As for those who clearly don't fall into the European contingent (i.e. Canadians and Australians), I'd say you guys are somewhere in between.  I haven't had a Canadian or an Australian give me shit about being American.  You seem to be runners-up in the flak from Europeans department, and therefore more careful about doling it out.  Canadians and Australians also seem surprised by my "un-Americanness," but not to the extent that their European counterparts are.  Their vacation time is typically higher than Americans but lower than Europeans, and both their geographic location and the size of their countries mean their international traveling trends are somewhere between as well.  We also seem to understand each other without any preface.

Now, back to politics.  This isn't directly related to the above but he's an American too, so I'm lumping him in here.

Barack Obama is the man.  I've fucking had it with all you haters out there.  And I'm not talking to or about Americans.  I'm talking to the rest of you.  You who had nothing to do with his election.

Obama is a sharp, thoughtful, diligent person.  We elected him for these very reasons.  He is not rash or impractical or swayed by whatever the "passion" of the moment is.  He is not Bush.  He does not get hotheaded or emotional, nor is he impulsive.  He takes his time, he thinks things through, he gives his all to his commitments.

I shouldn't need to remind anyone that Obama inherited a -- what is the technical term? oh yes -- BIG FUCKING MESS.  A mess nationally, a mess globally.  The economy, the war, healthcare, education, civil (gay) rights, the environment.  Shit's bananas.  (And not the good kind.)  He's got A LOT to clean up.  It doesn't happen over night.  There is no magic switch.  And the fact that he takes his time and thinks things through and puts himself in others' shoes doesn't mean he's pussyfooting around.  It means he's doing his job.  And he's doing it well.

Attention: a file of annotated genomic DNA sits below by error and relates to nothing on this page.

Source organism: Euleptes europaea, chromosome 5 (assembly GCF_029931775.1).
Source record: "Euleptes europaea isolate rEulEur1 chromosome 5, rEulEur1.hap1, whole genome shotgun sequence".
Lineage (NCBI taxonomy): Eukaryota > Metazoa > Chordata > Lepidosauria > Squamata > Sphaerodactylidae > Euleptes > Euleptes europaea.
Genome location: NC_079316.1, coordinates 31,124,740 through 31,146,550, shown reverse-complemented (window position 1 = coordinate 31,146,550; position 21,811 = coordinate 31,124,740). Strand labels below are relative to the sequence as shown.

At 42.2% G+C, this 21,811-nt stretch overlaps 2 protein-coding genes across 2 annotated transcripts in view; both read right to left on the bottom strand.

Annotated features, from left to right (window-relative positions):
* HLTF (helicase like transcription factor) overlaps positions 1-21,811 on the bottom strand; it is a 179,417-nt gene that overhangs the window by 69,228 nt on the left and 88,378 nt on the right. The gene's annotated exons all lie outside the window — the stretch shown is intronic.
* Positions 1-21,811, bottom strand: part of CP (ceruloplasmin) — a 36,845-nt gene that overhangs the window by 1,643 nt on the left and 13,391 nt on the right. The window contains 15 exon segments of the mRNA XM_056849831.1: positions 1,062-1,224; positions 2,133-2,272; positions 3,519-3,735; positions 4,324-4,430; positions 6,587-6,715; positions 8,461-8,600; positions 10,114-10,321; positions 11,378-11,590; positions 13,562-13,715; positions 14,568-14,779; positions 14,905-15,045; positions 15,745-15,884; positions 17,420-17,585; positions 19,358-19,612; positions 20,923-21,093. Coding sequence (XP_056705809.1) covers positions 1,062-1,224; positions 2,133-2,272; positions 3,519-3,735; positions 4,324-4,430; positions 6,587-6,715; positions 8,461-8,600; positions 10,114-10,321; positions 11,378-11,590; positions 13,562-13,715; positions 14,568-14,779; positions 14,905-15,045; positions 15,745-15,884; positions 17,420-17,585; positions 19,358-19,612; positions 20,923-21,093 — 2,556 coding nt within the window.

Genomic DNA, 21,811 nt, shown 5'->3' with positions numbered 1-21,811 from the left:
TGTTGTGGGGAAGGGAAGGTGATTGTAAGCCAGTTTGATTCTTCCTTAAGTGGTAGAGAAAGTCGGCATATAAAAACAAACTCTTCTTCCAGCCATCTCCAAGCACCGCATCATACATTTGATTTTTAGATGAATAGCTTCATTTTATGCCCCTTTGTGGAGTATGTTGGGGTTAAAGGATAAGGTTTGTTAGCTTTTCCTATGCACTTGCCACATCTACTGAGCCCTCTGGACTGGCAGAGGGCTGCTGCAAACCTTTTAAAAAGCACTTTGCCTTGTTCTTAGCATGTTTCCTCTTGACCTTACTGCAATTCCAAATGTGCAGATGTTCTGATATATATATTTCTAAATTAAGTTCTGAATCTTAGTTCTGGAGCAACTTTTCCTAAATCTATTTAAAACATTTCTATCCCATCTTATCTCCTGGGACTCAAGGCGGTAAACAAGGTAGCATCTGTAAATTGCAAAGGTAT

And since so many people seem to think he's incompetent or worse, I would also like to remind you that America is a democracy.  One with three branches of government: executive, legislative, and judicial.  Contrary to what all the Obama haters seem to think, Obama can't just say something is, and then it is.  Bush expanded executive power enormously, the terrifying results of which are currently surfacing in the whole Cheney/Gitmo fiasco.  The executive branch isn't supposed to have that kind of unchecked power.  Obama needs the cooperation of those in Congress, and even then, should a bill pass, it can always be smacked down in the courts.  It's a long, trying process.  And it's kept us safe and free and prosperous over the years.  It's what sets us apart from the rest.

Obama's doing the best he can.  He's making progress every day.  Things are starting to turn around.  Everyone needs to hang onto their knickers and take a deep breath.  PATIENCE.

Connie says:
Good for you getting that out there! I'm Canadian and I'M starting to get irritated about how much American stereotyping there is out there. It's not in Sydney that I hear it the most, but the smaller towns in Oz and NZ I travel to on my vacations. It's sad to hear so many people repeat stereotypes they hear about Americans when they themselves are guilty of the same offenses.
Posted on: Mar 01, 2010
domnicella says:
Haha, thanks Elke, I know. I actually wrote this a few days ago and when I re-read it I realized how heavy handed it came across. I couldn't find any tweaks I liked, aside from scrapping the whole thing and starting over. I'm not nearly as pissed or offended as I sound, just wanted to set the record straight.
Posted on: Mar 01, 2010
Sunflower300 says:
Bloody Americans, always whinging about something. Ok, I want you to know I am joking, I just couldn't resist. :)

So, Americans have the reputation of not travelling; I’ve never heard that one. I have heard plenty of other derogatory remarks about Americans though; along with Canadians, Poms (English) Irish, French, well, you name the country I’ve heard a negative comment about the travellers from there. But I have also heard plenty about Aussies travelling abroad as well. The main thing I seem to hear is we are all loud-mouthed piss heads. Well, we can't all be perfect. So depending on how much I like the person who said it, I will try to either prove them right, prove them wrong or not give a shit. :)

So come on down off your soapbox and let’s have a drink.
Posted on: Feb 28, 2010